Three Neutrinos Note that the MiniBooNE experiment has been constructed with the assistance from members of the LSND team. They would not be human if they didn't have a strong desire to see their signal confirmed and most of neutrino physics rewritten. And yet the setup is intentionally designed so that it would be almost impossible to bias the results one way or the other, and when it ruled against them, announced it openly to the world. That might not win them a Nobel prize, but it is still science at its best. The updated mass spectrum for three neutrinos is shown in Figure 07c, where it has been determined that 12 sun, and 23 atm. The fraction of each flavor state , ... is indicated by different pattern inside the bar.

Figure 07c Neutrino Mass Spectrum
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Report in 2010 indicates that new data from the same MiniBooNE (with anti-neutrinos this time round) points to the existence of 4 kinds of neutrinos, raising the chances that sterile neutrinos may be real. In addition, data from WMAP show the most likely number of neutrino families in the early Universe was four, and the Chandra X-ray Observatory detected faint pulses of X-rays (from a dim dwarf galaxy) suggesting the decay of heavier neutrinos into lighter ones. But a sobering news in March 2010 from MINOS reports that the electron neutrinos do not have a high propensity of turning into sterile ones. The next batch of data, to be released in summer 2011, should give a better idea of whether this fleeting particle has finally been caught. BTW, sterile neutrino, if it exists, would be the right-handed breed (the postulated particle in the "see-saw" mechanism), which does not participate in the weak interact - that's why it is so difficult to detect. Anyway, it seems to be stirring in its grave contrary to the wish of many theoretical physicists. See 2011 news.

Daya Bay Neutrino Experiment In a paper released on 8 March 2012, the Daya Bay neutrino experiment near Hong Kong (Figure 07d) reports a measurement of the mixing angle 13 = 8.83o with a 5.2 sigma significance. The mixing angle was obtained from deficit of the expected amount of electron anti-neutrinos at distances of 0.4 - 2 km from the source and assuming 13 23. In mathematical notation it is the survival probability of the electron antineutrino = 1 - P(13) (see explicit formula).This non-zero measurement (contrary to the previous estimates which were either close to zero or below statistical significance) allows several future neutrino experiments to proceed with more confident. For example, it helps to proceed with building experiment

Figure 07d Anti-neutrino Experiment at Daya Bay

to find out whether neutrinos behave differently from anti-neutrinos. Such information may provide clues to why the universe had a preference for matter over anti-matter. See 2016 news.

According to "Nature News in 12 August 2015", 4 experiments are being planned to probe further into the properties of neutrino (Figure 07e).
Planned Neutrino Experiment Two of them from China and India are designed to resolve the structure of the mass spectrum. The purpose of the other two experiments in U.S. and Japan is to detect the difference between the neutrino/anti-neutrino and hopefully to decipher the paradox of matter/anti-matter imbalance in this universe.

Figure 07e Neutrino Experiment Plans [view large image]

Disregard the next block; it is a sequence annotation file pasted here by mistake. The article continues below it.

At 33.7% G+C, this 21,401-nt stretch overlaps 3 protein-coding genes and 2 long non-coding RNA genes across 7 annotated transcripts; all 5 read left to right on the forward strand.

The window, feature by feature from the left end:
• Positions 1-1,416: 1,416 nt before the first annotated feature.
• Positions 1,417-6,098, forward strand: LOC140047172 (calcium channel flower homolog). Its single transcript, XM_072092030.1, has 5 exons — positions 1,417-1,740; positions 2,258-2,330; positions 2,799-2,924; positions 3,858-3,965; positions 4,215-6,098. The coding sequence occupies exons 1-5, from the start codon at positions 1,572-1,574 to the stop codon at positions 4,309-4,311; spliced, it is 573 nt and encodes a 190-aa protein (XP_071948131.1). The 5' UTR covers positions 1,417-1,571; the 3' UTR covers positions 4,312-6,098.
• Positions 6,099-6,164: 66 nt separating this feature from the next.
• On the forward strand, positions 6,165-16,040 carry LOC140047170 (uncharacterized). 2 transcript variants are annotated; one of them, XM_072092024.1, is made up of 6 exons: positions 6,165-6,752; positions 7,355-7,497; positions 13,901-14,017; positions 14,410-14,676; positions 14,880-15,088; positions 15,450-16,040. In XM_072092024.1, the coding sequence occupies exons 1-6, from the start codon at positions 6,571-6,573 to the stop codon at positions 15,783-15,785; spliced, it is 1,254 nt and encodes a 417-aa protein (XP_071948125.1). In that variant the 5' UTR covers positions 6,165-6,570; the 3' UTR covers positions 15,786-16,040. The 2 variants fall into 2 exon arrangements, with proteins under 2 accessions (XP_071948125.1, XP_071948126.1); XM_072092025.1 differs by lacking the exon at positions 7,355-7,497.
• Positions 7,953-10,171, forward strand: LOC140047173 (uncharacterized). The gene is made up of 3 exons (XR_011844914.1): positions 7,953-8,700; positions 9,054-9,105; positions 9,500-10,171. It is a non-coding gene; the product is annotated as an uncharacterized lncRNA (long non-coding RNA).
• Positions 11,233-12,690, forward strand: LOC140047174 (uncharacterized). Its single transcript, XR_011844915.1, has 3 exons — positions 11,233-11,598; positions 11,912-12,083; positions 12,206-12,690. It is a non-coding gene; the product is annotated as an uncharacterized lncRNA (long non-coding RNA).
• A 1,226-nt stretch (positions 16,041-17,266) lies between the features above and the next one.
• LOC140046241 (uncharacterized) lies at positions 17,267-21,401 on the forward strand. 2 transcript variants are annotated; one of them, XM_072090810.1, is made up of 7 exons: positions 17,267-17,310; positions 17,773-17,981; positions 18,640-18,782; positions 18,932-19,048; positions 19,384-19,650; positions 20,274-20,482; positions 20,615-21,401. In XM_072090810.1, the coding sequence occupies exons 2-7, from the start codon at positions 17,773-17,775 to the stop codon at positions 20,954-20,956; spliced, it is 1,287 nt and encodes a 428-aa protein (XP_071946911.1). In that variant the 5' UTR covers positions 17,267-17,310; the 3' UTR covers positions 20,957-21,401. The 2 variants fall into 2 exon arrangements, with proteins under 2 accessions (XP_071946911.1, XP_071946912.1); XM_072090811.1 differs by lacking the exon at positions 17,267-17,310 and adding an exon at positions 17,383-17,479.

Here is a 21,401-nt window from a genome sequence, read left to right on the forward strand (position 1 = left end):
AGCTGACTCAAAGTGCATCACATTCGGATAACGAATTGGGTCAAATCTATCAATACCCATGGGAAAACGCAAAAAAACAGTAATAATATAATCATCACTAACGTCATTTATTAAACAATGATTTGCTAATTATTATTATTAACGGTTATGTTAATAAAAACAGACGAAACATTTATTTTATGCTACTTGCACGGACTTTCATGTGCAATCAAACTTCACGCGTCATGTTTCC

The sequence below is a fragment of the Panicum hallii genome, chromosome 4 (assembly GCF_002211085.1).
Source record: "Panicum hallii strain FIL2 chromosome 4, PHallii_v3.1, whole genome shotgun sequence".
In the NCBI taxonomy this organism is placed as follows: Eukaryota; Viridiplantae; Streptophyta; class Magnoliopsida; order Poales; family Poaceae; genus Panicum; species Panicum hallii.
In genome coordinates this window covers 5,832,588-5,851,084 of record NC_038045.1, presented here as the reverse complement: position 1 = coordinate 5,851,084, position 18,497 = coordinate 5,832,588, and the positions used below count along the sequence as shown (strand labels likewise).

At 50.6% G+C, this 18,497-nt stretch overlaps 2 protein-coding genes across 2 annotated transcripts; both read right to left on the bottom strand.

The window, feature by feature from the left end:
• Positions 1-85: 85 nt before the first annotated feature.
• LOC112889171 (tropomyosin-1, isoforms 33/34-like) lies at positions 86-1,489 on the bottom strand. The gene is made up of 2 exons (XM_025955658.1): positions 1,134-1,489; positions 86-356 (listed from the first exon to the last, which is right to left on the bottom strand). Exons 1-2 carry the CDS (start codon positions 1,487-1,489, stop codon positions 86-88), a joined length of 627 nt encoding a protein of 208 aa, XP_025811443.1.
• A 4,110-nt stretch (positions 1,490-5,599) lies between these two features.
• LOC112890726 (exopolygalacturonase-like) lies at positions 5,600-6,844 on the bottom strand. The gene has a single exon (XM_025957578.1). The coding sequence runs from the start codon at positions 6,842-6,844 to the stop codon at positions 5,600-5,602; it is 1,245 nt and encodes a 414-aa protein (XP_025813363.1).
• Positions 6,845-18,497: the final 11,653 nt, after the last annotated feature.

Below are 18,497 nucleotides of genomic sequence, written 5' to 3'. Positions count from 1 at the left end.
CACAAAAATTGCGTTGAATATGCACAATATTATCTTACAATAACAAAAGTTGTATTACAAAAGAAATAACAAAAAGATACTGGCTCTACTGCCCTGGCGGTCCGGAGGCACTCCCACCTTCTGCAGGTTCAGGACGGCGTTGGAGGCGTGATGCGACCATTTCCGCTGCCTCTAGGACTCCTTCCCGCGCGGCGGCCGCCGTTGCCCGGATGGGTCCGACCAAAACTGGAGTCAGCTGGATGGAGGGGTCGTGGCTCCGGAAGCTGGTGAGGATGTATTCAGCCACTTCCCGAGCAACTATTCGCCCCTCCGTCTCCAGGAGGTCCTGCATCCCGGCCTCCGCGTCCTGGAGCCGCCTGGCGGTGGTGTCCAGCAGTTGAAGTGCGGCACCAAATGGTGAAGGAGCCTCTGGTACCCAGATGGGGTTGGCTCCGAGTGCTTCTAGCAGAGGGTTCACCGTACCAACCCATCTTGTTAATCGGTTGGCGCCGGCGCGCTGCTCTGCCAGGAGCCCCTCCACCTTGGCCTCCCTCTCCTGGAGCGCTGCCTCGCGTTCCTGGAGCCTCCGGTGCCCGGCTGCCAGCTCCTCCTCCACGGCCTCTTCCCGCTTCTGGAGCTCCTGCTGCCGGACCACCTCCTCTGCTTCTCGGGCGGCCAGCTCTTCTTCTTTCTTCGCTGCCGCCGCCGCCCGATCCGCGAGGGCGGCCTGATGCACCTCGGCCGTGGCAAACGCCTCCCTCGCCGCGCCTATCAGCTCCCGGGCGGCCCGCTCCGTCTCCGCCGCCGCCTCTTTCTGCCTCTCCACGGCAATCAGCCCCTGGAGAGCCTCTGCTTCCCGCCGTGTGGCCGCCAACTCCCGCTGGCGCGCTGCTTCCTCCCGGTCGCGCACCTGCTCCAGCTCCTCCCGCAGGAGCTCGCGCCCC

The IceCube neutrino detector in Antarctica reported in 2016 that there is no signal for the hypothesized particle called the 'sterile neutrino' or at least the sterile neutrino doesn't exist at the mass range that physicists had hoped, based on anomalies from several experiments over the past three decades.

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Neutrino Mass Terms

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Cosmic Neutrinos

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Neutrino Telescope

Neutrino Source By definition, telescope is an instrument for making distant objects to be nearer and larger. The original optical telescope has been expanded to peer into radio and gamma-ray ranges. Now in the 21st century, astronomers are ready to capture signals in the form of neutrinos. The primary neutrino source in the sky comes from the Sun. It produces neutrino in 3 of the nuclear reactions inside the core - from the p-p reaction H1 + H1 D2 + e+ + , and from the CNO cycle N13 (or O15) C13 (or N15) + e+ + .

Figure 12 Neutrino Source

These are Gev neutrino in experiment to determine the neutrino mass. More interesting neutrinos lie in the Tev range from exotic objects further away. Such neutrinos are mostly produced by the collision of high energy protons with photons or nuclei as shown in Figure 12. These astronomical neutrino sources include:
Neutrino Telescope 1. X-ray Binaries - The protons attain high energy during the accretion process, and produce neutrino flux within the accreting matter.
2. Supernova Remnants - Protons are accelerated to high energy in the expanding shell. Interaction of these protons with the matter in the shell gives rise to neutrinos and photons.
3. Active Galactic Nuclei (AGN) - High Energy protons may be accelerated by shock waves associated with the accretion flow into the black hole or in the inner regions of jets. These will then produce neutrinos by interacting with ambient radiation or gas in the environment.
4. Gamma-ray Bursts (GRB) - GRBs are the most violent phenomena in the universe involving tens of seconds long gamma-ray flashes. They could be related to black hole formation through coalescence of a binary system of either a black hole-neutron star or a neutron star - neutron star. Protons are accelerated to high energy in the fireball. They collide with the GRB gamma-rays to produce 100 Tev neutrinos.
5. Cosmic Rays - Nobody know the source of the ultra-high energy cosmic rays. Recent observations have found gamma-ray signals associated with at least 2 supernova remnants. An observation of neutrinos would provide a clear indication of proton acceleration with the directions identifying the source.

Figure 13 Neutrino Telescope

Unlike the electromagnetic waves (in all forms), neutrinos pass through dust and gas and travel in inter-galactic space unimpeded. Thus, their detection is valuable to study astronomical objects otherwise obstructed by whatever intervening. They may be hard to catch but are worth the effort.
Since neutrino rarely interacts with matter, it requires a huge volume of ice to capture a few such as the ICECUBE neutrino observatory located under kilometers of ice at the South Pole (to be completed by 2011). Depending on the flavor of the neutrino, it releases an electron, muon, or tau upon striking a proton or neutron inside the atomic nucleus (Figure 13). Eventually the secondary particle emits visible light with different optical signatures revealing the identity of the neutrino as shown in the Figure. The neutrino telescope is buried deep underground to insure that the detection is not marred by the electrons, muons, or taus produced above ground. The detection ultimately yields information about the direction and energy of the incoming neutrino.